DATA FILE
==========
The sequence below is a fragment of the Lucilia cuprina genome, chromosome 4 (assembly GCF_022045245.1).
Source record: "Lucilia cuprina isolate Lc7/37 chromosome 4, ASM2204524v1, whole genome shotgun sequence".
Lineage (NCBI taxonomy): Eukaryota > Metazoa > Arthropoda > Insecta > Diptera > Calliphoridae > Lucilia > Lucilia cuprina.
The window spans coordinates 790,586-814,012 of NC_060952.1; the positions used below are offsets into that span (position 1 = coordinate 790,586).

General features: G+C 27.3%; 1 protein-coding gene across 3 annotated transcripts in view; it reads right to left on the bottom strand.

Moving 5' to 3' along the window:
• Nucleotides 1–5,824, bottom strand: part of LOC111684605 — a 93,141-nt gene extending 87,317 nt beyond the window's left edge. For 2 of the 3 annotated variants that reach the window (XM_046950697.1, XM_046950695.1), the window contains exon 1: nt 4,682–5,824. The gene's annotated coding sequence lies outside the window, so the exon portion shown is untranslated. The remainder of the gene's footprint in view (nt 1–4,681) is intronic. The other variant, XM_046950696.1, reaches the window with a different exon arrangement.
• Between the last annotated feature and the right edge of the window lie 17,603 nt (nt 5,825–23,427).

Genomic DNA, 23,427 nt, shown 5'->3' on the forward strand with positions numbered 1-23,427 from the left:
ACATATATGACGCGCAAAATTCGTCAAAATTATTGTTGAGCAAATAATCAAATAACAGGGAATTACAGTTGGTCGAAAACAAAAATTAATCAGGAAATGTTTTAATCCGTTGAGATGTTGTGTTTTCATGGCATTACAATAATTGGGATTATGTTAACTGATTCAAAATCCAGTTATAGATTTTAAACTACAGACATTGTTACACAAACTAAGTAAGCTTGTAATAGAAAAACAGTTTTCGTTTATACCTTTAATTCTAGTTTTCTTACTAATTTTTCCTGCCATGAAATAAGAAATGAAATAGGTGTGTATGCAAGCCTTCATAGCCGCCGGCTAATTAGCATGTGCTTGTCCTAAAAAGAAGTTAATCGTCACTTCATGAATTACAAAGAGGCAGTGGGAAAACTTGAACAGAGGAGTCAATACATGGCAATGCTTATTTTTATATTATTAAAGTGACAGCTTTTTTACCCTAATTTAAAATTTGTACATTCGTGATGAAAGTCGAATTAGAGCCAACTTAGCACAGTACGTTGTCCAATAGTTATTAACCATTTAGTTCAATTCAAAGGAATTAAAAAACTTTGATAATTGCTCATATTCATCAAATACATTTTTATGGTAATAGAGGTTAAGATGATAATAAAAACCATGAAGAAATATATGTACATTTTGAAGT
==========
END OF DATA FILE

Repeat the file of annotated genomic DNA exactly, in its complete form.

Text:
The sequence below is a fragment of the Lucilia cuprina genome, chromosome 4 (assembly GCF_022045245.1).
Source record: "Lucilia cuprina isolate Lc7/37 chromosome 4, ASM2204524v1, whole genome shotgun sequence".
Lineage (NCBI taxonomy): Eukaryota > Metazoa > Arthropoda > Insecta > Diptera > Calliphoridae > Lucilia > Lucilia cuprina.
The window spans coordinates 790,586-814,012 of NC_060952.1; the positions used below are offsets into that span (position 1 = coordinate 790,586).

General features: G+C 27.3%; 1 protein-coding gene across 3 annotated transcripts in view; it reads right to left on the bottom strand.

Moving 5' to 3' along the window:
• Nucleotides 1–5,824, bottom strand: part of LOC111684605 — a 93,141-nt gene extending 87,317 nt beyond the window's left edge. For 2 of the 3 annotated variants that reach the window (XM_046950697.1, XM_046950695.1), the window contains exon 1: nt 4,682–5,824. The gene's annotated coding sequence lies outside the window, so the exon portion shown is untranslated. The remainder of the gene's footprint in view (nt 1–4,681) is intronic. The other variant, XM_046950696.1, reaches the window with a different exon arrangement.
• Between the last annotated feature and the right edge of the window lie 17,603 nt (nt 5,825–23,427).

Genomic DNA, 23,427 nt, shown 5'->3' on the forward strand with positions numbered 1-23,427 from the left:
ACATATATGACGCGCAAAATTCGTCAAAATTATTGTTGAGCAAATAATCAAATAACAGGGAATTACAGTTGGTCGAAAACAAAAATTAATCAGGAAATGTTTTAATCCGTTGAGATGTTGTGTTTTCATGGCATTACAATAATTGGGATTATGTTAACTGATTCAAAATCCAGTTATAGATTTTAAACTACAGACATTGTTACACAAACTAAGTAAGCTTGTAATAGAAAAACAGTTTTCGTTTATACCTTTAATTCTAGTTTTCTTACTAATTTTTCCTGCCATGAAATAAGAAATGAAATAGGTGTGTATGCAAGCCTTCATAGCCGCCGGCTAATTAGCATGTGCTTGTCCTAAAAAGAAGTTAATCGTCACTTCATGAATTACAAAGAGGCAGTGGGAAAACTTGAACAGAGGAGTCAATACATGGCAATGCTTATTTTTATATTATTAAAGTGACAGCTTTTTTACCCTAATTTAAAATTTGTACATTCGTGATGAAAGTCGAATTAGAGCCAACTTAGCACAGTACGTTGTCCAATAGTTATTAACCATTTAGTTCAATTCAAAGGAATTAAAAAACTTTGATAATTGCTCATATTCATCAAATACATTTTTATGGTAATAGAGGTTAAGATGATAATAAAAACCATGAAGAAATATATGTACATTTTGAAGT